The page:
It’s a rare occurance on Dragons’ Den when an entrepreneur arrives with a valuation that is reasonable and a business worth investing in. This week, that happened, and perhaps there’s a reason why these entrepreneurs succeeded where many others have failed.

Bryan McCrea, Channing McCorriston and Evan Willoughby came pitching their business, 3twenty Solutions, which converts shipping containers into modular buildings. They were asking for $115,000 for 25% of their business, which had, in its first month of operations, $70,000 in sales. Their estimates for the first year of operations was about $500,000 in sales, which would triple each of the following two years.

Running at about 15% net profit, that meant the business was tracking to have $75,000 in profit in the first year. Their requested investment, with a valuation of $460,000 was quite reasonable, to the point that Robert Herjavec made the unusual move of making an offer on the condition that there were no other offers, at the price they were asking for.

Kevin O’Leary tried to muscle his way into a deal, made all the more difficult because of Robert’s pending offer, and was politely, and then not so politely, told to screw off with his offer of $115,000 for 50% of the business. It was pretty clear, though, that the three entrepreneurs were hoping for a deal from Jim Treliving or Brett Wilson, who had to deal with the fact that Robert left them little room for negotiation.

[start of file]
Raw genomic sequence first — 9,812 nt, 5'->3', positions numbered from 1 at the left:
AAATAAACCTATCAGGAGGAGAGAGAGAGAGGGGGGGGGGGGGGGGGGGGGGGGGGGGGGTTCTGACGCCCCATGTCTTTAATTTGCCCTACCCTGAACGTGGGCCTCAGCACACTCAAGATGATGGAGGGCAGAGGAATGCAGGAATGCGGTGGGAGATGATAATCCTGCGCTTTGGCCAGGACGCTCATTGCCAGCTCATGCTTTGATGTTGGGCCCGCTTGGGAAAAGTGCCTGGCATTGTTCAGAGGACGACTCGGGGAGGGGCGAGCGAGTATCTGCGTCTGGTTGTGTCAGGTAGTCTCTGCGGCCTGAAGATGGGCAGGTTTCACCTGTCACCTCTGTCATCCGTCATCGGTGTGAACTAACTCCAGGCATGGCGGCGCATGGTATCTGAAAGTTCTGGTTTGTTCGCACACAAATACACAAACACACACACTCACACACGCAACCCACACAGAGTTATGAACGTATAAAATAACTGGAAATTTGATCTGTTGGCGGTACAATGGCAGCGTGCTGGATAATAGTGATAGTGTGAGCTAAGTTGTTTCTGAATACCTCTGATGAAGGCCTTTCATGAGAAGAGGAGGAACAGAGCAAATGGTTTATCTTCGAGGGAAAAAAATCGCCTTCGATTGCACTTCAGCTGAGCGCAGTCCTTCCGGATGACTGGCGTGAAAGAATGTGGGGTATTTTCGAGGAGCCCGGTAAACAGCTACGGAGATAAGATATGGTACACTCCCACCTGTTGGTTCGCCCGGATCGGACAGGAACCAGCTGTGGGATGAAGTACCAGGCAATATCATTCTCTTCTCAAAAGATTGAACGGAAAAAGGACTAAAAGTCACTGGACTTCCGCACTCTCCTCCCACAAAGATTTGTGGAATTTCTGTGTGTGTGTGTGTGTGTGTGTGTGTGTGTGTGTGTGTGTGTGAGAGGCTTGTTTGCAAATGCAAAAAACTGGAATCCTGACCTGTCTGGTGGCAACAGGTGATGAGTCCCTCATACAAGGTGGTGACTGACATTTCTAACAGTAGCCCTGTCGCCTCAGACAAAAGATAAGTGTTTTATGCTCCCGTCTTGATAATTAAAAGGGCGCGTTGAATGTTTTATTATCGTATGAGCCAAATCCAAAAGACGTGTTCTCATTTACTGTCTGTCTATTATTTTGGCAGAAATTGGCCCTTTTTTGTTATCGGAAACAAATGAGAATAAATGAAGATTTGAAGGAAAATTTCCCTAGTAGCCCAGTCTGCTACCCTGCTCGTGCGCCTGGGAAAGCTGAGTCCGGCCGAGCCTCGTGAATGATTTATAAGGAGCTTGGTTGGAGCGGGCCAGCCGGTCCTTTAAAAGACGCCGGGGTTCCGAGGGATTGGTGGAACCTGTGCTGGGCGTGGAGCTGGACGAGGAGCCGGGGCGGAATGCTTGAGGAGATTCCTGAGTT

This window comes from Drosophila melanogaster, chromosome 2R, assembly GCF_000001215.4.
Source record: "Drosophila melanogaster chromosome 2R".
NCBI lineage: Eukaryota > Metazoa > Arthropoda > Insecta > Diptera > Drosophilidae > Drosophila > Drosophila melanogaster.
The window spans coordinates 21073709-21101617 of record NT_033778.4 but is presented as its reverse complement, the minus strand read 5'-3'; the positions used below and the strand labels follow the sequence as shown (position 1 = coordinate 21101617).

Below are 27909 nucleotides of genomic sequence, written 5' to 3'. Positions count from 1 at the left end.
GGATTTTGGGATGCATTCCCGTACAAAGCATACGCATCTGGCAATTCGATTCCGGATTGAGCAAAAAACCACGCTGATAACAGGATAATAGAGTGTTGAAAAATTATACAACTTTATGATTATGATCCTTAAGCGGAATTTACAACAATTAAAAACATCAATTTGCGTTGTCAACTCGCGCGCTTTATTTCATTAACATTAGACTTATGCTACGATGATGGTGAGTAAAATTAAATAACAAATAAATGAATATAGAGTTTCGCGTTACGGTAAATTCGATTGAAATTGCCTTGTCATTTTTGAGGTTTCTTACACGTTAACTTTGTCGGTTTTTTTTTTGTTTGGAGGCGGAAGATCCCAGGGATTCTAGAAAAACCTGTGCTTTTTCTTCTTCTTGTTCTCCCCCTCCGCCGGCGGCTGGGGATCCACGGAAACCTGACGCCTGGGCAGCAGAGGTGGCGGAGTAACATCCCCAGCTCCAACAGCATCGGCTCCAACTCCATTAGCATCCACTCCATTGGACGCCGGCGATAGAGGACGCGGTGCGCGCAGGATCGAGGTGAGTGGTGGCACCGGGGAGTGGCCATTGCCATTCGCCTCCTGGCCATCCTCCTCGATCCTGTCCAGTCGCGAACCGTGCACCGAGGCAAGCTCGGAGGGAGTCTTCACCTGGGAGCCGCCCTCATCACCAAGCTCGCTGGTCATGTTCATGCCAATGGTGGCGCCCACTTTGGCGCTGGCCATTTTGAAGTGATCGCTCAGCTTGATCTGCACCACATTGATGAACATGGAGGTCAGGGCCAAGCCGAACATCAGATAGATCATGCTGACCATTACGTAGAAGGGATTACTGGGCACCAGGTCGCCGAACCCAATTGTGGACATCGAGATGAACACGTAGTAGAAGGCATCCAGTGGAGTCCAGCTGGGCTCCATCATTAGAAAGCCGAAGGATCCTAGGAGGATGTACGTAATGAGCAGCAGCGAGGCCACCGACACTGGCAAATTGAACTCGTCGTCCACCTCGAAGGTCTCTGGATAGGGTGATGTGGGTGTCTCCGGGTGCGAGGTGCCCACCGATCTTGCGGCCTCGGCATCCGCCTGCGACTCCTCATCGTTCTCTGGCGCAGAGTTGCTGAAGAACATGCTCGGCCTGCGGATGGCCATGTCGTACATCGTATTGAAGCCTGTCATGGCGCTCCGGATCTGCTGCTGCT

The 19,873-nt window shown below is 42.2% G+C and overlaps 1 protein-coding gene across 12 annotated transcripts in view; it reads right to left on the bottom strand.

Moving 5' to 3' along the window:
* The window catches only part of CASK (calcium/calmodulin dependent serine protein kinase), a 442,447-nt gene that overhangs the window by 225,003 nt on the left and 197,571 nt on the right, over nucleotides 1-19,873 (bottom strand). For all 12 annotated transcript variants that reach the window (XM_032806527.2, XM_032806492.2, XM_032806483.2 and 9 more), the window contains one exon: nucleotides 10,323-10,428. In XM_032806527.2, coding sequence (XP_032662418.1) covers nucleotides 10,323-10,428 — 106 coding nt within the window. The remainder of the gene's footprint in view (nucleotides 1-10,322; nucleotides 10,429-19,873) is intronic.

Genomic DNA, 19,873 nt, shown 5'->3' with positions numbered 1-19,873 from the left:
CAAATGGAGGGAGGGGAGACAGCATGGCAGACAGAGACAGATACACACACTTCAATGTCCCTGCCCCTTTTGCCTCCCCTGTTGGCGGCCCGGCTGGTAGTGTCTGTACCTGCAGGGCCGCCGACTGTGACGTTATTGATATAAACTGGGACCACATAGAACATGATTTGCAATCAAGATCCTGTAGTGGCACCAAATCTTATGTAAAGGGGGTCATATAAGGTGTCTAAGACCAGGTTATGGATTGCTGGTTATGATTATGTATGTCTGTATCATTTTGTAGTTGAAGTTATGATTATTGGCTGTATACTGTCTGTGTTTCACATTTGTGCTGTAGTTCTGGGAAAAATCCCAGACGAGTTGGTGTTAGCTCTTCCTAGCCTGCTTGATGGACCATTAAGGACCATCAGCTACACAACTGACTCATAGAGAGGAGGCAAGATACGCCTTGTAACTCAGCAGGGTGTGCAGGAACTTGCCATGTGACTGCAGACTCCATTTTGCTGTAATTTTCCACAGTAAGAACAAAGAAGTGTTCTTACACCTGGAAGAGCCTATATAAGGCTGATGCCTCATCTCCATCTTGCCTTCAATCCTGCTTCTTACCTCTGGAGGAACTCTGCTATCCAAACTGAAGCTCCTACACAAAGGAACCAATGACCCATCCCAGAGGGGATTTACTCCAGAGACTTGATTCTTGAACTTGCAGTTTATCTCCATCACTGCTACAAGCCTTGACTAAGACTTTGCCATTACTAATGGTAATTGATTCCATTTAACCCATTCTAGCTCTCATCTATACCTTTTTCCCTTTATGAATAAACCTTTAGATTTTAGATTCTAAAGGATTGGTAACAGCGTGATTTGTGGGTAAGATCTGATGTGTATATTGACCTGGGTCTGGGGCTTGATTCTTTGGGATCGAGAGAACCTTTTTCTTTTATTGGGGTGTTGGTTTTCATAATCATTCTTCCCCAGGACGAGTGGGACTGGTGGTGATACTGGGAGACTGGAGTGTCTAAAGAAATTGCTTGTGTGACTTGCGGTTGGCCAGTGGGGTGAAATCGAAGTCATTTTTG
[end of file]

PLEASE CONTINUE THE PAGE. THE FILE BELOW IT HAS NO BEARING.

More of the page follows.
Brett, with his knowledge of the oil industry (which provided a significant number of potential clients for the modular units), made an offer of $120,000 for 25% of the business, raising the valuation slightly to $480,000. He was aware that part of what Bryan, Channing and Evan were looking for was a strategic investor, who would provide more than just dollars to their business. While investors will often take a seat on the board of directors, it is not usual (though not unheard of either) for them to take an active role in the running of the business.

The deal was accepted, and completed after due diligence.